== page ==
#13

Let me use an analogy to show why Catholics think this claim is silly.

Let’s say company A and company B both have people who perform math problems, but everyone has a poor ability to do the problems on their own, let say they bat .400.

But, company A thinks it acceptable to use calculators which enables all their employees to get consistent answers all the time, indicating to them that they don’t have to worry about their poor math skills.

Company B doesn’t think calculators are of any benefit despite company A’s results and is frustratred that many people in their company are constantly coming up with conflicting answers.

When company A asserts that company B’s method isn’t the proper approach, company B retorts that company A employees could falter just like company B if they couldn’t find their calculators or if they got a busted calculator, and thus they’re in the exact same boat.

Company A looks the long term results of both companies and doesn’t see how they are in the same boat with Company B at all.


#14

But the point is that for n-C churches to assert the infallible Sola Scriptura belief in the Bible is flawed logically since they cannot point to an authoritative source for the Canon without accepting the early church councils of the Catholic Church. If they do that then their whole doctrine collapses because they will have acknowledged that that early Catholic Church really did have and exercise the authority to examine texts and make a definitive judgment as to what is inspired by the Holy Spirit and authored authentic sources.


#15

I would answer your question with a question. How can Catholics be sure of their understanding of Scripture? You take the word of the Church as to what the correct meaning is, but how do you know that what they tell you is correct? The church claims the guidance of the Holy Spirit but so do “protestants”. Who is right?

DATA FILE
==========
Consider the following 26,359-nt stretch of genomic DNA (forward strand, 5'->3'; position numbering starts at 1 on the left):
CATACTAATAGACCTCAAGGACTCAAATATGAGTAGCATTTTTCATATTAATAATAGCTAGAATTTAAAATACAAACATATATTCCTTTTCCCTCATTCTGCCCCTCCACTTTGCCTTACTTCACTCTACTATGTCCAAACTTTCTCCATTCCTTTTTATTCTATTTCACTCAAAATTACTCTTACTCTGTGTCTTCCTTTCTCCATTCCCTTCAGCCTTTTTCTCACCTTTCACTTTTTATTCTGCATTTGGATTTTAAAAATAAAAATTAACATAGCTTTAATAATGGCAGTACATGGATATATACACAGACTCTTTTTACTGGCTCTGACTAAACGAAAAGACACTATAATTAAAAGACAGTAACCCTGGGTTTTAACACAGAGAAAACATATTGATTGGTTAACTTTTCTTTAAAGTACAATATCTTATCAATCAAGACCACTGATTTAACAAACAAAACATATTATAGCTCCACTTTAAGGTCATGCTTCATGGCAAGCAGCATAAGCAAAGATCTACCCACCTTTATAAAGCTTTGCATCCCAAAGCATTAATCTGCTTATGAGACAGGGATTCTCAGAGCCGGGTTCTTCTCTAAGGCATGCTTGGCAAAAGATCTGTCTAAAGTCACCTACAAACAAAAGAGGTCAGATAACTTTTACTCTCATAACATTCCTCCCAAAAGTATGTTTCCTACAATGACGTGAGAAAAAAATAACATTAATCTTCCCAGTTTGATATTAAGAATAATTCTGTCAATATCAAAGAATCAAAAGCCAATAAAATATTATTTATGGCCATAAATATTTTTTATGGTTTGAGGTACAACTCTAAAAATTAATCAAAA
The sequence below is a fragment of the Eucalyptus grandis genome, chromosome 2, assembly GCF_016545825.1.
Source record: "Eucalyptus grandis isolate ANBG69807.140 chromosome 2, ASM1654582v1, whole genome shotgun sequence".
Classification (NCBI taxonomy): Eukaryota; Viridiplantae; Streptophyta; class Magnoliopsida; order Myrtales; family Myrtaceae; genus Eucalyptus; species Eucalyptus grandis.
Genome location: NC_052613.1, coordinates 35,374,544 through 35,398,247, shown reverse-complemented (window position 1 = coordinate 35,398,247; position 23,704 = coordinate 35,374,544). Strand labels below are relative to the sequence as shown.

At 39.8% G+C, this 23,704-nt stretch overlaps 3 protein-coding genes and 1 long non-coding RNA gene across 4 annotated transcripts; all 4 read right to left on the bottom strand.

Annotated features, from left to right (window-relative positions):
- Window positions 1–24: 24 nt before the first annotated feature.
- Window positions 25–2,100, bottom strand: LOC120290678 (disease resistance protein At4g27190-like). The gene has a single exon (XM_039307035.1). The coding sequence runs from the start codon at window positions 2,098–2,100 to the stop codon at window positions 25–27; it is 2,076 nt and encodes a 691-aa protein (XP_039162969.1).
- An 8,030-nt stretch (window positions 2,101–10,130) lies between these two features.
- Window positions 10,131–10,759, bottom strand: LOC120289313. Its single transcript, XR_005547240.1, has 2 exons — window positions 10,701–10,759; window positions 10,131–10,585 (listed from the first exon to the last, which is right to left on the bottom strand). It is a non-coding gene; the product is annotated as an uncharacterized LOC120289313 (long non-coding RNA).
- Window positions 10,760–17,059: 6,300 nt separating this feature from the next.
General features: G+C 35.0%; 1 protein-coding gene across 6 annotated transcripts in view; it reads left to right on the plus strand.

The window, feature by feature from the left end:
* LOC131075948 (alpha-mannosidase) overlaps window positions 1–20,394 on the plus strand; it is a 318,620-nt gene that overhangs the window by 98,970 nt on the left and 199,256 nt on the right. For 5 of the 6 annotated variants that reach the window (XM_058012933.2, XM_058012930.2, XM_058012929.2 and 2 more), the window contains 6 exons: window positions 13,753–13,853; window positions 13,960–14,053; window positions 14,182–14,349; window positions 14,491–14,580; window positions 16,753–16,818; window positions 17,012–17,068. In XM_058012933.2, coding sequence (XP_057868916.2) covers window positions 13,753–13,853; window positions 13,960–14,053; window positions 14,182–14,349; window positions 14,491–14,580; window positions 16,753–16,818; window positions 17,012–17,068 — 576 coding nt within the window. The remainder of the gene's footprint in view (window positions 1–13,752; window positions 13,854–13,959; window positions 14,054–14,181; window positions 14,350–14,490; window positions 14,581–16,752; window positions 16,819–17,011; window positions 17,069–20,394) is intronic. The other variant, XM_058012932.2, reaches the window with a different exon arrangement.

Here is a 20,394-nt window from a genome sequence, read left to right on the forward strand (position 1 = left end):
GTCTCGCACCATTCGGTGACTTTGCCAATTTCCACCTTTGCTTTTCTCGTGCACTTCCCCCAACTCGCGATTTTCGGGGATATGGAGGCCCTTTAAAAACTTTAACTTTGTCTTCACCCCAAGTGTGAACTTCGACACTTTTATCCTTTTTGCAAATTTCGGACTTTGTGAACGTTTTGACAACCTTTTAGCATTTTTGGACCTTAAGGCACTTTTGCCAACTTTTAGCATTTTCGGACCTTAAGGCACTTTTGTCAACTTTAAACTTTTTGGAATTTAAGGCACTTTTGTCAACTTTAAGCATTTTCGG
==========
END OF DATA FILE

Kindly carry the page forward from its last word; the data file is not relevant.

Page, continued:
#16

The can be as sure about their interpretation of their rule of faith as you are about interpreting your infallible rule of faith. As a matter of fact it is worse for you, because you have three infallible rules of faith to interpret.


#17

If this were true, then half of the people who carefully studied the teachings of the Church on the Real Presence in the Eucharist, would conclude that the Church teaches that the Eucharist is only symbolic.

But in actual fact, nobody who carefully studies the teachings of the Church ever comes to that conclusion. Not even Protestants come to that conclusion. :slight_smile:

Thus your assertion is demonstrated to be incorrect.


#18

First, for the obvious. As much of the posts around here Catholics keep committing fallacious comparison. They want to compare one denomination( Catholicism ) against a group of denominations( Protestants). However, for an adequate comparison lets compare Catholicism against Presbyterians or Lutherans.

Second, by picking one doctrine where there is unity is composition fallacy. Lets pick another. For example, predestination. I’ve been told there are as many as four different views in Catholicism. How can Catholics be sure?


#19

Whoa! Hold on here.

I said none of these things. I did say that Protestants acknowledge no infallible Church by which they interpret scripture without error.

Sheesh. All I asked is how you can be sure or your interpretation of scripture?


#20

No, the comparison is between a Church with a Magisterium and churches that are bible-alone. Thus the question, how can the latter be sure.

Second, by picking one doctrine where there is unity is composition fallacy. Lets pick another. For example, predestination. I’ve been told there are as many as four different views in Catholicism. How can Catholics be sure?

If the Church allows a variety of beliefs on a matter then there’s no need to “be sure”. The fact is, where the Church teaches on a fundamental doctrine which divides Protestants, there is no division even among those Protestants on the question of what the Church teaches.